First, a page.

Written answers

Thursday, 4 February 2010

Department of Justice, Equality and Law Reform

Criminal Legal Aid

Photo of James ReillyJames Reilly (Dublin North, Fine Gael)
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Question 41: To ask the Minister for Justice, Equality and Law Reform his views on reports that legal aid applicants are waiting seven months to be appointed a solicitor; and if he will make a statement on the matter. [5750/10]

Photo of Dermot AhernDermot Ahern (Minister, Department of Justice, Equality and Law Reform; Louth, Fianna Fail)
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The Legal Aid Board is charged with the provision of a professional, efficient, cost effective and accessible legal aid and advice service and the Board is obliged to provide such legal services within the resources available to it. The Board's services are provided to clients through a network of thirty three law centres, including the Refugee Legal service (RSL), located throughout the country. This network is complemented by the use of private solicitors as required. Demand and priority service

The Board strives to ensure that an applicant will be provided with an appointment with a solicitor by the earliest possible date. However, the Board's capacity to maintain front-line services at an acceptable level is under pressure, particularly in the context of significantly increased demand for services in the law centre network, excluding the RLS. Applications at law centres in 2009 were 18% ahead of demand in 2008; 38% ahead of 2007; and 45% more than in 2006.

There were almost 14,200 applications in 2009 as compared with some 11,900 in 2008, an increase of 1,300. Nevertheless, approximately 40% of applicants for general legal services were given a service promptly, whether through law centres (about 15%) or by having their case referred to the Board's private practitioner service. Waiting times and numbers

The numbers of persons on the waiting lists on 1st January 2008, 2009 and this year were as follows:

1st January 2008 1st January 2009 1st January 2010

1,183 1,681 2,228

The waiting times in the Board's law centres at the beginning of the year and the end of the year were as follows:-

Number of Law Centres

Number of months 1 Jan 09 31 Dec 09

0-1 3 2

1-2 6 2

2-3 11 9

3-4 5 6

4-5 3 4

5-6 1 3

6-7 0 1

7-8 0 1

8-9 0 1

In spite of this growth in demand, in only three of the 29 Law Centres is the waiting time seven months or longer. These centres are Tipperary (seven months), Wicklow (8 months) and Wexford (9 months). The number of cases referred to private practitioners under the private practitioner service for District Court cases was just over 3,900 in 2009 as compared with 2,850 in 2008.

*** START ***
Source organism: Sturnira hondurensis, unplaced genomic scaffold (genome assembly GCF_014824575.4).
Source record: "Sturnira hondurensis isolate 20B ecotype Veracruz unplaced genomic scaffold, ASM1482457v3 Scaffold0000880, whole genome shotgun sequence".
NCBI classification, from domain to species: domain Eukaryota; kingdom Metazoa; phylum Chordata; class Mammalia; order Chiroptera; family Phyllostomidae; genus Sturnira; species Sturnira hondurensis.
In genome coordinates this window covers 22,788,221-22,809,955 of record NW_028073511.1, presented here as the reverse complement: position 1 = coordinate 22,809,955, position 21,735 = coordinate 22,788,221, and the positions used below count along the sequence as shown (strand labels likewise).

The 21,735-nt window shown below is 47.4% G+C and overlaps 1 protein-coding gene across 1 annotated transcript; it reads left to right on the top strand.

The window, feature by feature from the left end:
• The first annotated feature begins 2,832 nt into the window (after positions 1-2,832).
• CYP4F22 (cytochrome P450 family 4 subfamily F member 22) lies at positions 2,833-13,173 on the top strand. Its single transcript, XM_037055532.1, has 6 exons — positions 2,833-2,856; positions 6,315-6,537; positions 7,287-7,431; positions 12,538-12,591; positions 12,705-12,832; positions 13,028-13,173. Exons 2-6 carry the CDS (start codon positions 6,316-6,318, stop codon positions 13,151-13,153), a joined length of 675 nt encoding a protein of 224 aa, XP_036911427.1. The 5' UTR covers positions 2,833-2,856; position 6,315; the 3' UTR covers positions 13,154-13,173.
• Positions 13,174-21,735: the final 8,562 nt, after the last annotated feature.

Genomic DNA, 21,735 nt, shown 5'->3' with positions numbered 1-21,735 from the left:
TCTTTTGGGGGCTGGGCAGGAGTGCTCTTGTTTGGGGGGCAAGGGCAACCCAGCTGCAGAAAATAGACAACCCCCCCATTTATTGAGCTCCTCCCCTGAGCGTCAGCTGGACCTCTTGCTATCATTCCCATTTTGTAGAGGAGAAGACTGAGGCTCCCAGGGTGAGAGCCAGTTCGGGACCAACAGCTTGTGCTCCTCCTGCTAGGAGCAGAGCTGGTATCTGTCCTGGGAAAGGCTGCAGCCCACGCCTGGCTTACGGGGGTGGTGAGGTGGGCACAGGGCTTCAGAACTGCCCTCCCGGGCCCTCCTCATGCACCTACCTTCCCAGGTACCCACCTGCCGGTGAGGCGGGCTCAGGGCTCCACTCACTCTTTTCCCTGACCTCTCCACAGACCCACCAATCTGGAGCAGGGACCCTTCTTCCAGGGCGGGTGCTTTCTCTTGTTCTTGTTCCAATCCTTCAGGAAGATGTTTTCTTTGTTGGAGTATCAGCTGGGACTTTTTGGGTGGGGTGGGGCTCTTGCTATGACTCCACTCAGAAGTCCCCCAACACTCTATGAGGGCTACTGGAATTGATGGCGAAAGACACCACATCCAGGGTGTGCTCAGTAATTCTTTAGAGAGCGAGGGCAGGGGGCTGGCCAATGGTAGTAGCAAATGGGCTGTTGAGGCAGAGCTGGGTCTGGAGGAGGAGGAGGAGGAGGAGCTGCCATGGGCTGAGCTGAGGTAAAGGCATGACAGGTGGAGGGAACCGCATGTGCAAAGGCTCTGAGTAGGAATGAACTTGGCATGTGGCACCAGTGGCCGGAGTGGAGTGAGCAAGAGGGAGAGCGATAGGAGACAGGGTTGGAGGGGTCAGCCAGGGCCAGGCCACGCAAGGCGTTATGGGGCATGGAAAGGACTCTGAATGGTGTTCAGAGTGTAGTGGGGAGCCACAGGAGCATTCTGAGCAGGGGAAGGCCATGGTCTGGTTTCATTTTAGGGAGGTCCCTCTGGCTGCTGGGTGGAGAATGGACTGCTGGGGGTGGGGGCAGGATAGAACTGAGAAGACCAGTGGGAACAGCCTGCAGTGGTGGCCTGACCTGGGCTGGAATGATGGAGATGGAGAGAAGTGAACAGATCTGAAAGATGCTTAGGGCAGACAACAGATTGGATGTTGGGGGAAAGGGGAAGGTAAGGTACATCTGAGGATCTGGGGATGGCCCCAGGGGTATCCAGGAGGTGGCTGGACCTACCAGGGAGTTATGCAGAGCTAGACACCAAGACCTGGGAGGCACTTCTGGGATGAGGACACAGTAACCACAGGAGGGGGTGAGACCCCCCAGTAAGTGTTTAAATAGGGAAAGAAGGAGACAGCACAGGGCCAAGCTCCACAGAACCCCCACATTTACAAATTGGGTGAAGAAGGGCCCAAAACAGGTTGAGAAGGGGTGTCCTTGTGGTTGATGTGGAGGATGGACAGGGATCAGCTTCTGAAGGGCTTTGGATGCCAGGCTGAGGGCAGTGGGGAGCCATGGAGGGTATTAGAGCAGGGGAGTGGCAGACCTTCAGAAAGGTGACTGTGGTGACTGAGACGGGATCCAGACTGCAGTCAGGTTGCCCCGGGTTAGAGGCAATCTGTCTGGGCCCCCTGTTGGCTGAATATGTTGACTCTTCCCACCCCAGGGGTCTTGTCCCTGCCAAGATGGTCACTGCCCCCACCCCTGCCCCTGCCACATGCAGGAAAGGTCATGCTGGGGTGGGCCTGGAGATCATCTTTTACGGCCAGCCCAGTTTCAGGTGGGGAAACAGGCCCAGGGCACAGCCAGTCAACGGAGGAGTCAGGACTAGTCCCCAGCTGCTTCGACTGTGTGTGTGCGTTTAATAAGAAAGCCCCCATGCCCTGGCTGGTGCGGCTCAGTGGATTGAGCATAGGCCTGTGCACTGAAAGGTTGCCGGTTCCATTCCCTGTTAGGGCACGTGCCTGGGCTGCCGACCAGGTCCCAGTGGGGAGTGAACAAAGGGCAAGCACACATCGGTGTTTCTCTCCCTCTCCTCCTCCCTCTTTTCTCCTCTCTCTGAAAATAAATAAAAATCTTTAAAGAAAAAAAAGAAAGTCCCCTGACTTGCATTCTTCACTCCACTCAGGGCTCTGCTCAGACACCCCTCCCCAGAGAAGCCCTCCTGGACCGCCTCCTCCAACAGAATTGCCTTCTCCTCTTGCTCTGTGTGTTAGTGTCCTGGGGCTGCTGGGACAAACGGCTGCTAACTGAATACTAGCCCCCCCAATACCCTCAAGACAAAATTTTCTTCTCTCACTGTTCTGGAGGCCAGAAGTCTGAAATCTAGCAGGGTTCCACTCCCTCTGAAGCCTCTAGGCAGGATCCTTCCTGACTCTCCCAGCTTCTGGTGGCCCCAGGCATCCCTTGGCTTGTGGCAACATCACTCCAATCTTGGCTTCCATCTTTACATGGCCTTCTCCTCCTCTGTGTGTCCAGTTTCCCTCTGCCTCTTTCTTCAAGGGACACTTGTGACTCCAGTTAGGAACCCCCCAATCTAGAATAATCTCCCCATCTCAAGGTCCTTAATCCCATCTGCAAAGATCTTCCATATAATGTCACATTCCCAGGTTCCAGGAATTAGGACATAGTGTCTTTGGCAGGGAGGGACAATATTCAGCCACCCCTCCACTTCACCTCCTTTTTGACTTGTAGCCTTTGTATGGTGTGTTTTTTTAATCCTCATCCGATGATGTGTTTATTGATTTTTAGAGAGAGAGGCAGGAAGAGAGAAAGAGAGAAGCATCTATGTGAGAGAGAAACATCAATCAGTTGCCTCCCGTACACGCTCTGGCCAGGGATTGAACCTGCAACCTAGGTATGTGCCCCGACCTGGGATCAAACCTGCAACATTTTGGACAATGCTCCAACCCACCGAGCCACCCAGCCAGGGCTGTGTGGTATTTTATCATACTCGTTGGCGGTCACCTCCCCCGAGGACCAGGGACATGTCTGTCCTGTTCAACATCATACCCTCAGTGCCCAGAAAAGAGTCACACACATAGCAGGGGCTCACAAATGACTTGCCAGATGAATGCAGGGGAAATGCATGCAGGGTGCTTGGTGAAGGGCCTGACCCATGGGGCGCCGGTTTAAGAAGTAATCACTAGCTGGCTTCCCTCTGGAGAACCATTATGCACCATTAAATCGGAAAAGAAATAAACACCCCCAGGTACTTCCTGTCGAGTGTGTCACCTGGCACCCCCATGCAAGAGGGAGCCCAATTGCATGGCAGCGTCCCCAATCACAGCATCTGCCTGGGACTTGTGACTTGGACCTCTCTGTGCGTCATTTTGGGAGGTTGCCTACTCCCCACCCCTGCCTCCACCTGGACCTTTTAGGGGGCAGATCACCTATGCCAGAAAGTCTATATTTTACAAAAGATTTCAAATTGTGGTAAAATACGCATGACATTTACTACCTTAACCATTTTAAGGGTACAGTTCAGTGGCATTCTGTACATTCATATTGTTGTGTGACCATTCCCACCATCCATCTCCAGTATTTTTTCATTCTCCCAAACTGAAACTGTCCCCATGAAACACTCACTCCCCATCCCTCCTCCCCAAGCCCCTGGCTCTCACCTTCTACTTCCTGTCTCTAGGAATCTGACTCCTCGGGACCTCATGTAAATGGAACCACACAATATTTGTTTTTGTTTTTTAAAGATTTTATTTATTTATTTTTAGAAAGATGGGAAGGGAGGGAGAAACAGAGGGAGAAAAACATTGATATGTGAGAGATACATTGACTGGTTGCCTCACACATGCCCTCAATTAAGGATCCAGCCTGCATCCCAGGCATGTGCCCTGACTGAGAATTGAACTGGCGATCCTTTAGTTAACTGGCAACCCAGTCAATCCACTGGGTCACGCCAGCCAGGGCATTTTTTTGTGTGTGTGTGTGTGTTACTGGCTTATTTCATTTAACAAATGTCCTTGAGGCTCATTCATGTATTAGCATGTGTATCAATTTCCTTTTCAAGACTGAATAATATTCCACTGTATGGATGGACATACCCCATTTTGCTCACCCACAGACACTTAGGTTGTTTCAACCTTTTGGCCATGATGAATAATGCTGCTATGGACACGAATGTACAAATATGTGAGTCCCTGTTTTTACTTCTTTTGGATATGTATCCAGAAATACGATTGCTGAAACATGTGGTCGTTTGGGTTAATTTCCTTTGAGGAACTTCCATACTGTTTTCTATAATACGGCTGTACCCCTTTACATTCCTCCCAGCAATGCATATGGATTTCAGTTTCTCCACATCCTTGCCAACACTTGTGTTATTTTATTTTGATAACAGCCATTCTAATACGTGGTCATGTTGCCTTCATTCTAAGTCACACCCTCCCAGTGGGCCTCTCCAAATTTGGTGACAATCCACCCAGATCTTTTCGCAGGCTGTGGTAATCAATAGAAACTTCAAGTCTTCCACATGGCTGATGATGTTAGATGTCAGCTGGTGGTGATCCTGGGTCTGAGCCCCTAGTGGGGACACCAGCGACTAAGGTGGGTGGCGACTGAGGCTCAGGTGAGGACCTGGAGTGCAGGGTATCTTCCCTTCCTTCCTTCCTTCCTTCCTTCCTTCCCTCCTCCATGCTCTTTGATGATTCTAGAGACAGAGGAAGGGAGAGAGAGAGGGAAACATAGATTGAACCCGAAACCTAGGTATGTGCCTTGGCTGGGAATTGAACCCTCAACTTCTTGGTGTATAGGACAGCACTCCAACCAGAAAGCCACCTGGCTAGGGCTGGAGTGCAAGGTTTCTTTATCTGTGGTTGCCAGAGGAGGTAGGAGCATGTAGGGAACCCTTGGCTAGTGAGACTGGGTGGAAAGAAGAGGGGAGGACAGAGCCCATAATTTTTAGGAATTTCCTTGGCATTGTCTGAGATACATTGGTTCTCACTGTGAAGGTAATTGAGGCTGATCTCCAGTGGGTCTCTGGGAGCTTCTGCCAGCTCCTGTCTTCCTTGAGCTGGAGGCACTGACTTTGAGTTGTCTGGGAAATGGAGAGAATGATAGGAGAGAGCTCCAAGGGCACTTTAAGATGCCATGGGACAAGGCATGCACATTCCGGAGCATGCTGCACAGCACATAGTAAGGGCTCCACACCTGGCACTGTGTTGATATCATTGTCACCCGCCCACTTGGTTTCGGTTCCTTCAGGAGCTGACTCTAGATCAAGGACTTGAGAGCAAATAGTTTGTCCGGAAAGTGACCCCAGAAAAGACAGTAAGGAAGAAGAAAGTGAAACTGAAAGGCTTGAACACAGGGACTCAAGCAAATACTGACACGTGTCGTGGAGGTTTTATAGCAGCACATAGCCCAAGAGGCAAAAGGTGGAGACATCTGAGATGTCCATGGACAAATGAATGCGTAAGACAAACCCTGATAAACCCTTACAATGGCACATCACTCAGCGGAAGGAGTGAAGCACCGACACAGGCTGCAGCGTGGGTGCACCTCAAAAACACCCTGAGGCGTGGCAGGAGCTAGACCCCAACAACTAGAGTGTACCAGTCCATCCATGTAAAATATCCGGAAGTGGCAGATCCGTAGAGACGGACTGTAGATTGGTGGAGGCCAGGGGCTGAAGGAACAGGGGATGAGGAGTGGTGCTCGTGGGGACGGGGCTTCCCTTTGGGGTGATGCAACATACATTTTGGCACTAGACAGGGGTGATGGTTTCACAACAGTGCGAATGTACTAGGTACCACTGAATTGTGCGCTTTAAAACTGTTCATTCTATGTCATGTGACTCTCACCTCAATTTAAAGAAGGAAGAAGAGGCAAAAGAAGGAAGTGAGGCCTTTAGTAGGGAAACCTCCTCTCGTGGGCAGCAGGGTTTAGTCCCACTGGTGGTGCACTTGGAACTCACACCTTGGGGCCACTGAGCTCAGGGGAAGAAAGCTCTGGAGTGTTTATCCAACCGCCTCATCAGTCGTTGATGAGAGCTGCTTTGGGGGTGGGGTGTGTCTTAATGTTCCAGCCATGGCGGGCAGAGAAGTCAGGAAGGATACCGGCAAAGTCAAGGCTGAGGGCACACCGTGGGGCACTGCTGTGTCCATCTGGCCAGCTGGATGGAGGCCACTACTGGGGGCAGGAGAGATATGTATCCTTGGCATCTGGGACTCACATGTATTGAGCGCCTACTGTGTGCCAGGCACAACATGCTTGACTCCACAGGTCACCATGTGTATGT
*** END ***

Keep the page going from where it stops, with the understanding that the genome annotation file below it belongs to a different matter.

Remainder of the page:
Staff and other resources

The geographically dispersed nature of the legal aid service means that the scope for redeployment of staff resources is extremely limited, outside of the Dublin area and, to a lesser extent, in Cork and Galway. As a result, notwithstanding the efforts being made to reconfigure how the Board provides services and to deploy resources wherever possible to meet priority demands, there are a number of locations where there are acute service delivery problems. While the primary driving force behind increased waiting times and numbers is the increase in demand for legal services, the moratorium on the filling of staff vacancies also means that the Board must devise new and innovative ways of ensuring that it can meet the demands placed upon it in the current challenging environment.

Initiatives to meet increased demand

The Board has taken a number of steps in recent years to ensure that it is operating to the highest possible levels of effectiveness and efficiency. For example, the Board has undertaken a complete review of both its law centre and Head Office operations, as well as a risk management review and has, as a result, streamlined its operations to improve efficiency .

In addition, the Board has introduced a number of key changes and new initiatives to its systems and structures which are designed to improve the level of service being offered to its clients. One such initiative is the introduction of an "Advice Only Service" under which clients will be offered an early appointment with a solicitor to discuss their situation on an advice only basis. This has been introduced initially for law centres where applicants for legal services might have to wait for four months for an appointment with a law centre for services. The medium and longer term focus of this service is the timely provision of legal advice to all applicants.

A second initiative is the establishment of a "Model Law Centre" in Dublin, which is being utilised to develop best practice standards and to introduce further initiatives across the Board, including the development of new IT systems. By improving efficiency in the manner in which the Board provides legal services, it is expected that the capacity of the Board will be increased and that more applicants will be provided with a timely service.

The Board is seeking to take every step possible to ensure that applicants for its services will receive a timely service and in this regard all arrangements for delivery by the Board of legal aid and advice in the current difficult economic climate are under consideration. In particular, consideration is now being given to the extent to which it might be possible to extend the scope of the private practitioner service to increase the availability of legal aid and advice services and to provide for greater flexibility in responding to particular pressure points in law centres.

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